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Atmospheric Measurement Techniques An interactive open-access journal of the European Geosciences Union
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Volume 9, issue 2
Atmos. Meas. Tech., 9, 753–764, 2016
https://doi.org/10.5194/amt-9-753-2016
© Author(s) 2016. This work is distributed under
the Creative Commons Attribution 3.0 License.
Atmos. Meas. Tech., 9, 753–764, 2016
https://doi.org/10.5194/amt-9-753-2016
© Author(s) 2016. This work is distributed under
the Creative Commons Attribution 3.0 License.

Research article 01 Mar 2016

Research article | 01 Mar 2016

From pixels to patches: a cloud classification method based on a bag of micro-structures

Qingyong Li1, Zhen Zhang1, Weitao Lu2, Jun Yang2, Ying Ma2, and Wen Yao2 Qingyong Li et al.
  • 1Beijing Key Lab of Transportation Data Analysis and Mining, Beijing Jiaotong University, Beijing, 100044, China
  • 2State Key Laboratory of Severe Weather, Chinese Academy of Meteorological Sciences, Beijing, 100081, China

Abstract. Automatic cloud classification has attracted more and more attention with the increasing development of whole sky imagers, but it is still in progress for ground-based cloud observation. This paper proposes a new cloud classification method, named bag of micro-structures (BoMS). This method treats an all-sky image as a collection of micro-structures mapped from image patches, rather than a collection of pixels. It represents the image with a weighted histogram of micro-structures. Based on this representation, BoMS recognizes the cloud class of the image by a support vector machine (SVM) classifier. Five classes of sky condition are identified: cirriform, cumuliform, stratiform, clear sky, and mixed cloudiness. BoMS is evaluated on a large data set, which contains 5000 all-sky images captured by a total-sky cloud imager located in Tibet (29.25° N, 88.88° E). BoMS achieves an accuracy of 90.9 % for 10-fold cross-validation, and it outperforms state-of-the-art methods with an increase of 19 %. Furthermore, influence of key parameters in BoMS is investigated to verify their robustness.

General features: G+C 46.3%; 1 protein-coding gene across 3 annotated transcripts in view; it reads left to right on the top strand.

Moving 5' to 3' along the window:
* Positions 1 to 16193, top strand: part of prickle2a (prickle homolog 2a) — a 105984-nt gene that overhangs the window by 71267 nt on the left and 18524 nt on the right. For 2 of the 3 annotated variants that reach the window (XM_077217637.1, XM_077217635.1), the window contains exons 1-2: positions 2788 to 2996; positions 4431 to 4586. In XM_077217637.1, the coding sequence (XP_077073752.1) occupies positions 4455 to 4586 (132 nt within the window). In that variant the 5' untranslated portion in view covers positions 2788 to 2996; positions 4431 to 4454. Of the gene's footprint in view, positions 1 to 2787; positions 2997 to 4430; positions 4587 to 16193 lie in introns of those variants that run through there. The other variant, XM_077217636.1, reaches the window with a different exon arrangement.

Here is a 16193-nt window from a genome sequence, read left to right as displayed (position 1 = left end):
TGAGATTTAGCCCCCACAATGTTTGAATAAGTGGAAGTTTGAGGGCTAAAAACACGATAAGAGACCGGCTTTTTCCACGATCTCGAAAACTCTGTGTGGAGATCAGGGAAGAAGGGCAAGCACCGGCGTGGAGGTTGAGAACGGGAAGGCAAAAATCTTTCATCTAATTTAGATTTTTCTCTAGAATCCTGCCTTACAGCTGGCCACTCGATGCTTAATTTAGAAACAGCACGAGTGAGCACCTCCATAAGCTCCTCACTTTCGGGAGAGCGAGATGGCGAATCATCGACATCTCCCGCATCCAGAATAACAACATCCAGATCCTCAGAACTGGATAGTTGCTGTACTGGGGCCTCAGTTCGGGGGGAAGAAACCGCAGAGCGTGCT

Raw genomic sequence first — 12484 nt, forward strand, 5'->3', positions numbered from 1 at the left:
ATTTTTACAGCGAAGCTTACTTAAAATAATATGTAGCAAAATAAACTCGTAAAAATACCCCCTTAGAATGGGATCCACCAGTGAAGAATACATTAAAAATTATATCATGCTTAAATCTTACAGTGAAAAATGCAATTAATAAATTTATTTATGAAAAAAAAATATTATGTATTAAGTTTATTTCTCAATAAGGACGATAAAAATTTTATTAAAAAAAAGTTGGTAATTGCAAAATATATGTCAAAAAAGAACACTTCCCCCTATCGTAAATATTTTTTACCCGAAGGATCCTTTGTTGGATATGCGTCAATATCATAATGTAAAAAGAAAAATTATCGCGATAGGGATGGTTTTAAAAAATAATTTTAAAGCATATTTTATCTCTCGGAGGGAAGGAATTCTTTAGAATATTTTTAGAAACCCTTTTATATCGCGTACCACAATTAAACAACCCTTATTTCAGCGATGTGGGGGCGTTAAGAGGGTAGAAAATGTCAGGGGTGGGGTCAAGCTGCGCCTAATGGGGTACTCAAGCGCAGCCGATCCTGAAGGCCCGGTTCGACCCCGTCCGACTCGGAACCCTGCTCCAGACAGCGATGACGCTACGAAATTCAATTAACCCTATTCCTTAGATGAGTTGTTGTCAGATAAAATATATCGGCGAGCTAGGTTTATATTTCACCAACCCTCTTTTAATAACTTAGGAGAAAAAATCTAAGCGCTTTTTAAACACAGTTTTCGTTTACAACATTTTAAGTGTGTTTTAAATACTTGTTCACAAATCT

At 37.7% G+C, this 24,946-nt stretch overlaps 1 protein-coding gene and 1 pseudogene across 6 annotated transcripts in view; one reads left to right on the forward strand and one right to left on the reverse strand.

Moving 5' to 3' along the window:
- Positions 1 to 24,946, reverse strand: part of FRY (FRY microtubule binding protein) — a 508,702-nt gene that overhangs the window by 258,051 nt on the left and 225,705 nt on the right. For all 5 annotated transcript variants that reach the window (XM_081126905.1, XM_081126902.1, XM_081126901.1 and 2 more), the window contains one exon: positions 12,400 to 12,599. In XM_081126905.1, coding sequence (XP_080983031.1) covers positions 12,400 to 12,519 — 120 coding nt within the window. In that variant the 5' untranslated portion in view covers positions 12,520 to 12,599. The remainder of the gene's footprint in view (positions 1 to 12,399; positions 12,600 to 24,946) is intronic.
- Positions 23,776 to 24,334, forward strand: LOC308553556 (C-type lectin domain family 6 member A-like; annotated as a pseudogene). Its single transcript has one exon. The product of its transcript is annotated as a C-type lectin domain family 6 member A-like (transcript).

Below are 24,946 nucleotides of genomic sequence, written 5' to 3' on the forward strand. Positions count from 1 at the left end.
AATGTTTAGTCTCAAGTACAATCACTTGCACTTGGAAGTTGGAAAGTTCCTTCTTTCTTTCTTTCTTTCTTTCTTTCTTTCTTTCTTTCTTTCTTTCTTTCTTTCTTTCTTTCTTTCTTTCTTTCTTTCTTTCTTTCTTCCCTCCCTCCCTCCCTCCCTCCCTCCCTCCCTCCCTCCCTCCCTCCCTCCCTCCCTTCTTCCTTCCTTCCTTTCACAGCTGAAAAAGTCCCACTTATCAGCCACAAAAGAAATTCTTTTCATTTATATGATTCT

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This paper proposes a new cloud classification method, named bag of micro-structures (BoMS), for whole-sky imagers. BoMS treats an all-sky image as a collection of micro-structures mapped from image patches, rather than a collection of pixels. BoMS identifies five different sky conditions: cirriform, cumuliform, stratiform, clear sky, and mixed cloudiness (often appearing in all-sky images but seldom addressed in the literature). The performance of BoMS overperforms those of traditional methods.
This paper proposes a new cloud classification method, named bag of micro-structures (BoMS), for...
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